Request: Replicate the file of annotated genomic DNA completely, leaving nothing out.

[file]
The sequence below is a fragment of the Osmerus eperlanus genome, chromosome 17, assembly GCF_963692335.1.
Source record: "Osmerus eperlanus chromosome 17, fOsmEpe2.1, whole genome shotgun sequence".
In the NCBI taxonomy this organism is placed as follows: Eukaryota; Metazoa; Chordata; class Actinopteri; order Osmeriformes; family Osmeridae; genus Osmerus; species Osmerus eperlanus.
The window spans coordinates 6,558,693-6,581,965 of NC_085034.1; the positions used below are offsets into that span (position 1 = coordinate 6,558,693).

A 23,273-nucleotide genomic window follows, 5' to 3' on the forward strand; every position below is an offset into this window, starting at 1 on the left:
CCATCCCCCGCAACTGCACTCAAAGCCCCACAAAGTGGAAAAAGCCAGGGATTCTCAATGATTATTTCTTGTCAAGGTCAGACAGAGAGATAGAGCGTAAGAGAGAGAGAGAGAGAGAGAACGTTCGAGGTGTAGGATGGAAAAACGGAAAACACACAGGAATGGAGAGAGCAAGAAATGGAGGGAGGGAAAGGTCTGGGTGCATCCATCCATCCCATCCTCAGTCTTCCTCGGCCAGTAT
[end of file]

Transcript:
The sequence below is a fragment of the Osmerus eperlanus genome, chromosome 17, assembly GCF_963692335.1.
Source record: "Osmerus eperlanus chromosome 17, fOsmEpe2.1, whole genome shotgun sequence".
In the NCBI taxonomy this organism is placed as follows: Eukaryota; Metazoa; Chordata; class Actinopteri; order Osmeriformes; family Osmeridae; genus Osmerus; species Osmerus eperlanus.
The window spans coordinates 6,558,693-6,581,965 of NC_085034.1; the positions used below are offsets into that span (position 1 = coordinate 6,558,693).

A 23,273-nucleotide genomic window follows, 5' to 3' on the forward strand; every position below is an offset into this window, starting at 1 on the left:
CCATCCCCCGCAACTGCACTCAAAGCCCCACAAAGTGGAAAAAGCCAGGGATTCTCAATGATTATTTCTTGTCAAGGTCAGACAGAGAGATAGAGCGTAAGAGAGAGAGAGAGAGAGAGAACGTTCGAGGTGTAGGATGGAAAAACGGAAAACACACAGGAATGGAGAGAGCAAGAAATGGAGGGAGGGAAAGGTCTGGGTGCATCCATCCATCCCATCCTCAGTCTTCCTCGGCCAGTAT